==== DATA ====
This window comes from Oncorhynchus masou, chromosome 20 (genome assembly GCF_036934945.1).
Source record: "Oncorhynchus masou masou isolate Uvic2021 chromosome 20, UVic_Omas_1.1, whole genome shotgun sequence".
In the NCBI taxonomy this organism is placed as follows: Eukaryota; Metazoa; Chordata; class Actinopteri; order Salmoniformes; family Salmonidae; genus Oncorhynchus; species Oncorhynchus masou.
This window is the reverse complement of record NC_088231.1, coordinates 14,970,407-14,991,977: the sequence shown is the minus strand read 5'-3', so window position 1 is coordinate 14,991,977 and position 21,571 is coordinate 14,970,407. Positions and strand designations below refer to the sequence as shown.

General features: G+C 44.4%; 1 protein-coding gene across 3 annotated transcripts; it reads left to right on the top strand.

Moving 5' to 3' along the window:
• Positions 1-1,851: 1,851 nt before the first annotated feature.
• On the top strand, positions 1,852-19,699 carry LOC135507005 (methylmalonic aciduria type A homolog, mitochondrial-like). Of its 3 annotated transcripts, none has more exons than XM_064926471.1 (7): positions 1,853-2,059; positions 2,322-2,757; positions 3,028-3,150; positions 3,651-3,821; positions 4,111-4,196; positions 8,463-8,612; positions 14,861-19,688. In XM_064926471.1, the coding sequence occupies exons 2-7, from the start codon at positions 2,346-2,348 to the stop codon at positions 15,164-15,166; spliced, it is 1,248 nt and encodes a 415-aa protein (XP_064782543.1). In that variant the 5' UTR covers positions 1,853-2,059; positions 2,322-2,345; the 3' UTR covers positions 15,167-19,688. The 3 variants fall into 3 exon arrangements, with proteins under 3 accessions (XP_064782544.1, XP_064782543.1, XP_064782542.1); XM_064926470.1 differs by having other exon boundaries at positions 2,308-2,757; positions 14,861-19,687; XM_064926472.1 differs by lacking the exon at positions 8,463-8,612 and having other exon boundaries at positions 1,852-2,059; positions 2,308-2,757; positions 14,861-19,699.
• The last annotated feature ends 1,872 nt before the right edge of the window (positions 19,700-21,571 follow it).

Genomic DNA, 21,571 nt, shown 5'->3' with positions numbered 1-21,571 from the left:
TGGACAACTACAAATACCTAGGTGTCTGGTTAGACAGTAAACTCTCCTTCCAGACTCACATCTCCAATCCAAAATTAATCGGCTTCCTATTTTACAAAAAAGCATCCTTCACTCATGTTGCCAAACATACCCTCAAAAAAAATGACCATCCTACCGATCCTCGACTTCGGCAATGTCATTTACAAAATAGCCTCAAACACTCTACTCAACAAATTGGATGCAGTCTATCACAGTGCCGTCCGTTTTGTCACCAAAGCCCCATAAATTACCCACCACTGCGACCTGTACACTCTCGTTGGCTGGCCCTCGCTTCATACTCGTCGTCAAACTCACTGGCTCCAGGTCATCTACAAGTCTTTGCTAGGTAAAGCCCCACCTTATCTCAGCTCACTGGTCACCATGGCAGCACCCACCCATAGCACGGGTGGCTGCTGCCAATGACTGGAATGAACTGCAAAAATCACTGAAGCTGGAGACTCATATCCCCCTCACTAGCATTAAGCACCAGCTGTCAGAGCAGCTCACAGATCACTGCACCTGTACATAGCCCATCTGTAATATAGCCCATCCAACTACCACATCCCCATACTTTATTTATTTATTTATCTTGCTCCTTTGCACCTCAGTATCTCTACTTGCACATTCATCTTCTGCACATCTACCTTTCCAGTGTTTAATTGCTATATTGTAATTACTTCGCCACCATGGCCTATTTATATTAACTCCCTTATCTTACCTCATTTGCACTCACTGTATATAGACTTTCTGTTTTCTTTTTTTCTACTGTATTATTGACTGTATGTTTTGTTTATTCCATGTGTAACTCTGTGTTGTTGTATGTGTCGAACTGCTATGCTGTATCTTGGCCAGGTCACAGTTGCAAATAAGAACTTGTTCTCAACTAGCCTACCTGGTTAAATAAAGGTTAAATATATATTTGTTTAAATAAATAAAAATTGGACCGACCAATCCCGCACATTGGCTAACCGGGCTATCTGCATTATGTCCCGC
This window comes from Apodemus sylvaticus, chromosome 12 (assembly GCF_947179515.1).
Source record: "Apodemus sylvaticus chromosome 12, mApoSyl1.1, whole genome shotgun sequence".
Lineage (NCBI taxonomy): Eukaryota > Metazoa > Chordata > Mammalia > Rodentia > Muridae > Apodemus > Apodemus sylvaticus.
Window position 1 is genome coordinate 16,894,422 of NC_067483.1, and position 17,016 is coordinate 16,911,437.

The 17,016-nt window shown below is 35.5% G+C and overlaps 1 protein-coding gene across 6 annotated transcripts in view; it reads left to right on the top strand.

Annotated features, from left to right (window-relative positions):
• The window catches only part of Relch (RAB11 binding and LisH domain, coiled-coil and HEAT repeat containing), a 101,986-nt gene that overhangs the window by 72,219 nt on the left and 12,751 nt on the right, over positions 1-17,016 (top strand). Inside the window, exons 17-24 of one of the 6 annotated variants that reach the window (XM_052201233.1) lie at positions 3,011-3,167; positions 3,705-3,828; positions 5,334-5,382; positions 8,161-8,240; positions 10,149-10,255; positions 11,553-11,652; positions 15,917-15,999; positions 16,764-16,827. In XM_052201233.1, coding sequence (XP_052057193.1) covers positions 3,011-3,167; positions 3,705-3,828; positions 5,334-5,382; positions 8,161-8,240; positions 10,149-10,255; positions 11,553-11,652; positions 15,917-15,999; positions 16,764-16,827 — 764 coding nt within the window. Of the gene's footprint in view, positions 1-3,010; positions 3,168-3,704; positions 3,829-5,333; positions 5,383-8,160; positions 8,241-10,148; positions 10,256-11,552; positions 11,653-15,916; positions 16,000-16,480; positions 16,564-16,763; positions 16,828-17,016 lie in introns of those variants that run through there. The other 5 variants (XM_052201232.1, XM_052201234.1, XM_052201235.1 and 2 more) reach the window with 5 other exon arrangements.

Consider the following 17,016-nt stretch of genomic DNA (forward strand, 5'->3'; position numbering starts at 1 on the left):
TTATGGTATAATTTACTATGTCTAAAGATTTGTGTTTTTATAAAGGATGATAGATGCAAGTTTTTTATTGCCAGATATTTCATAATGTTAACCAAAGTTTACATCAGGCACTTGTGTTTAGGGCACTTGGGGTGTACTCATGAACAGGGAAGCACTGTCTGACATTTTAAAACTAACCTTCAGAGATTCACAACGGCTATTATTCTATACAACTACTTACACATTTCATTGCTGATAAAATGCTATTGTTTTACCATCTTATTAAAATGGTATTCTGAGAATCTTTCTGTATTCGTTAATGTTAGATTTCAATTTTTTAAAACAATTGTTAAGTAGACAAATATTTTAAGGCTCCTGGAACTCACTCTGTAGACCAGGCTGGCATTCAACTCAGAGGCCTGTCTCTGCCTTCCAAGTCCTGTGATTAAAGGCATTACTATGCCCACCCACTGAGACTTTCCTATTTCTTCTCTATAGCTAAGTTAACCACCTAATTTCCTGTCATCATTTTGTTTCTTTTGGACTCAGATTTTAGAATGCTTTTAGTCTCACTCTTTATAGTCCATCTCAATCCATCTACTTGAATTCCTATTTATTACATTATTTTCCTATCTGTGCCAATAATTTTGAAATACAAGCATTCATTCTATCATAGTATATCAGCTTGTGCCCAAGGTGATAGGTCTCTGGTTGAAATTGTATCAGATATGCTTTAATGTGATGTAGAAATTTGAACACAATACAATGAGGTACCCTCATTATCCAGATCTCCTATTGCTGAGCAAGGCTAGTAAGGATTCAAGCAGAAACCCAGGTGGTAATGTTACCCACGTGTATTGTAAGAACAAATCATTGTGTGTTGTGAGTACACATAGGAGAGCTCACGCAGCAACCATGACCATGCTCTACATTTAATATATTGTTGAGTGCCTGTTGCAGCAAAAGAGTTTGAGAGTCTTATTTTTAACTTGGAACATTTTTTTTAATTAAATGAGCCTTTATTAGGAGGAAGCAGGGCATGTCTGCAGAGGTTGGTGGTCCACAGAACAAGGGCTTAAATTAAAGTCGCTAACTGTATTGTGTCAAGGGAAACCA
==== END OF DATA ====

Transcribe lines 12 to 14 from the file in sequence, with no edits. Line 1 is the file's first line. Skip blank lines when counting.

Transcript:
This window comes from Apodemus sylvaticus, chromosome 12 (assembly GCF_947179515.1).
Source record: "Apodemus sylvaticus chromosome 12, mApoSyl1.1, whole genome shotgun sequence".
Lineage (NCBI taxonomy): Eukaryota > Metazoa > Chordata > Mammalia > Rodentia > Muridae > Apodemus > Apodemus sylvaticus.